City Bus Tour

Trip Start Mar 14, 2006
Trip End Mar 15, 2007

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Flag of South Africa  ,
Monday, October 2, 2006

While my cousin did some work on her pharmaceutical surveys, I spent some time in the local Internet Café - run by Korean immigrants (Mom, Dad, teenage boy and girl) - called the World Internet Café.  A very helpful group of folks and I spent a fair amount of time there trying to get my photos and journal up to date.
We took the car into the dealership that my cousin bought the car from as it was leaking oil badly.  They promised to fix it for her and lent her a car in the meantime.  We then went on to a meeting with a very nice travel agent named Melanie Coetzee (Carson Wagonlit) who is going to arrange my flight back to Johannesburg and a trip for me into the Kruger Park.  My cousin in Pretoria is going out to their bush home at Sabie Park on the 12th with one of her sons, a friend of his and two brothers, also friends of his, who have just lost their mother to cancer
From there my cousin in Cape Town dropped me at a sightseeing bus and I took a great trip 'round Cape Town seeing a number of places I had wanted to see but had not had time to do so.  It is a "Hop On Hop Off  type of bus but I stayed on it for the whole 2 hour ride and took photos.  The route included the Two Oceans Aquarium, the Clocktower, Convention Centre, the Tourism Centre, the Museum (both the South African one and the Jewish one), District Six and the District Six Museum (see below*) The Castle, Gold Museum, something called Jewel Africa, along the Kloofnek Road to the Cableway, down the Camps Bay Drive to Camps Bay, Clifton, Bantry Bay, Sea Point, Three Anchor Bay, Mouille Point and back to the Waterfront.
[Wikipedia tells me: The area was named in 1867 as the Sixth Municipal District of Cape Town. By the turn of the century it was already a lively community made up of freed slaves, artisans, merchants and other immigrants, as well as many Malay people brought to South Africa by the Dutch East India Company during its administration of the Cape Colony. It was home to almost a tenth of the city of Cape Town's population.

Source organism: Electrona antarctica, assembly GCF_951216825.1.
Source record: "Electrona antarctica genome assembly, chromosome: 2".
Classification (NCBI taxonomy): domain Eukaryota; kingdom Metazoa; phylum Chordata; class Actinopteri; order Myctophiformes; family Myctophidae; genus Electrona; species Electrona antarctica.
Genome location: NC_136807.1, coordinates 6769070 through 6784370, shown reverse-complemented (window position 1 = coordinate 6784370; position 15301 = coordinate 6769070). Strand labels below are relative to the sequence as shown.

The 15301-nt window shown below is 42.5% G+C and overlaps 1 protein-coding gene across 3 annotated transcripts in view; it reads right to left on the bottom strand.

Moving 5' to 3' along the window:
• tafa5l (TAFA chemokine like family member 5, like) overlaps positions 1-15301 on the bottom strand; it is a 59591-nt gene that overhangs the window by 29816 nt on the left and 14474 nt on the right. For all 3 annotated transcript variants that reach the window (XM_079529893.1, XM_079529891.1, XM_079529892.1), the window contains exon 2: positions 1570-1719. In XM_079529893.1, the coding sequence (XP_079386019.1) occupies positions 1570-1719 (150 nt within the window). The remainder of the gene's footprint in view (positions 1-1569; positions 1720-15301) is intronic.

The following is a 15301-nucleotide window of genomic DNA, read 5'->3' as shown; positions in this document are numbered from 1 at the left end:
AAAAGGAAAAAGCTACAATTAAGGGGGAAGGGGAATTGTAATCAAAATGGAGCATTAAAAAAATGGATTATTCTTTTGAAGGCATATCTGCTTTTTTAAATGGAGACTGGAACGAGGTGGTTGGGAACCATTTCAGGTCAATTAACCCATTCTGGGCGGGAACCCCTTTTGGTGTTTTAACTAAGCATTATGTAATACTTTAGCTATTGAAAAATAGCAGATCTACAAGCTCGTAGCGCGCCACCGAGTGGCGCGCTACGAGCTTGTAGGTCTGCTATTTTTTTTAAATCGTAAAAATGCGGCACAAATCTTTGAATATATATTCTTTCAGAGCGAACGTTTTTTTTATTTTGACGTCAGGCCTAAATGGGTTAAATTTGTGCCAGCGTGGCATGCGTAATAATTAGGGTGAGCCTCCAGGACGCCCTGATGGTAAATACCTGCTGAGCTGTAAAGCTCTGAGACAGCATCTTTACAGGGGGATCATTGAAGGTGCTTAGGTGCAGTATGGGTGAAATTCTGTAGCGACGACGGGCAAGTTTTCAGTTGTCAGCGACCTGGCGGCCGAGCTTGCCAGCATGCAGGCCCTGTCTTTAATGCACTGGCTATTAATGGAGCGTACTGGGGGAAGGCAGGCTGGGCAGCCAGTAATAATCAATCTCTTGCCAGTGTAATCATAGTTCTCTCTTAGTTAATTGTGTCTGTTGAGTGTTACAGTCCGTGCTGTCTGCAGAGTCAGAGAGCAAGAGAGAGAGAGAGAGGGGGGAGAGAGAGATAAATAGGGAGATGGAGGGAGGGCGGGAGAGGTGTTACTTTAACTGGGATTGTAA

During the earlier part of the apartheid era, District Six was a remarkably multicultural district, with a heavy concentration of the people known in South Africa as coloured, including a substantial Cape Malay community, as well as other black, white and Asian people of various backgrounds. Many former District Six residents see this cosmopolitanism as one of the main reasons that it became a target for destruction. The removals were also doubtlessly motivated by the district's beautiful views of the ocean and of Cape Town, and, as the city grew larger, its proximity to the Cape Town city center; all of these factors made it attractive for real estate development aimed at white residents.
On 11 February 1966, the apartheid-era government declared District Six a whites-only area under the Group Areas Act, with removals starting in 1968. By 1982, more than 60,000 people had been relocated to the comparatively bleak Cape Flats some 25 kilometers away, and the old houses bulldozed. The only buildings left standing were places of worship.  International and local pressure made redevelopment difficult for the government, however. The Cape Technikon (now part of the Cape Peninsula University of Technology) was built on part of the former District Six and the area was renamed Zonnebloem, but apart from this the area was left as a wasteland until relatively recently.
An ANC election poster publicized its intent to rebuild District Six as a multicultural area. Since the fall of apartheid, the African National Congress has recognized the older claims of former residents to the area, and pledged to support rebuilding),] 
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